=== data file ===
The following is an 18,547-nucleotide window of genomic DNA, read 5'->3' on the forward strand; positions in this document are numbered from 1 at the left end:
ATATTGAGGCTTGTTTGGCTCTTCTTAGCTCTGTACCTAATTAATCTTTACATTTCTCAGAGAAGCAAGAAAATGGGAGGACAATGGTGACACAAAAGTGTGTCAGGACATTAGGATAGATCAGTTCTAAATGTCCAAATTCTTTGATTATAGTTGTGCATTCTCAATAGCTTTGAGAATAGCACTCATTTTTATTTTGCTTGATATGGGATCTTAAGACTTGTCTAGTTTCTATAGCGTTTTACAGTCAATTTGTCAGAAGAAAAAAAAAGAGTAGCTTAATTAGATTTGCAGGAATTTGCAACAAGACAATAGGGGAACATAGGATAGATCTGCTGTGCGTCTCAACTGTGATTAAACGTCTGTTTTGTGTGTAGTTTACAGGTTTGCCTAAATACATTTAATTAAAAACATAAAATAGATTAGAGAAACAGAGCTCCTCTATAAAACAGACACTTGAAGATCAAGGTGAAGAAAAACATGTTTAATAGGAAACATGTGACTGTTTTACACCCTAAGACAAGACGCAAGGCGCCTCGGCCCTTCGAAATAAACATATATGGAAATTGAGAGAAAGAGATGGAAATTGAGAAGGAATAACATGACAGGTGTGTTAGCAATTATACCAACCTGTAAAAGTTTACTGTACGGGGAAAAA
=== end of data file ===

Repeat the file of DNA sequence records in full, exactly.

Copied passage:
The following is an 18,547-nucleotide window of genomic DNA, read 5'->3' on the forward strand; positions in this document are numbered from 1 at the left end:
ATATTGAGGCTTGTTTGGCTCTTCTTAGCTCTGTACCTAATTAATCTTTACATTTCTCAGAGAAGCAAGAAAATGGGAGGACAATGGTGACACAAAAGTGTGTCAGGACATTAGGATAGATCAGTTCTAAATGTCCAAATTCTTTGATTATAGTTGTGCATTCTCAATAGCTTTGAGAATAGCACTCATTTTTATTTTGCTTGATATGGGATCTTAAGACTTGTCTAGTTTCTATAGCGTTTTACAGTCAATTTGTCAGAAGAAAAAAAAAGAGTAGCTTAATTAGATTTGCAGGAATTTGCAACAAGACAATAGGGGAACATAGGATAGATCTGCTGTGCGTCTCAACTGTGATTAAACGTCTGTTTTGTGTGTAGTTTACAGGTTTGCCTAAATACATTTAATTAAAAACATAAAATAGATTAGAGAAACAGAGCTCCTCTATAAAACAGACACTTGAAGATCAAGGTGAAGAAAAACATGTTTAATAGGAAACATGTGACTGTTTTACACCCTAAGACAAGACGCAAGGCGCCTCGGCCCTTCGAAATAAACATATATGGAAATTGAGAGAAAGAGATGGAAATTGAGAAGGAATAACATGACAGGTGTGTTAGCAATTATACCAACCTGTAAAAGTTTACTGTACGGGGAAAAA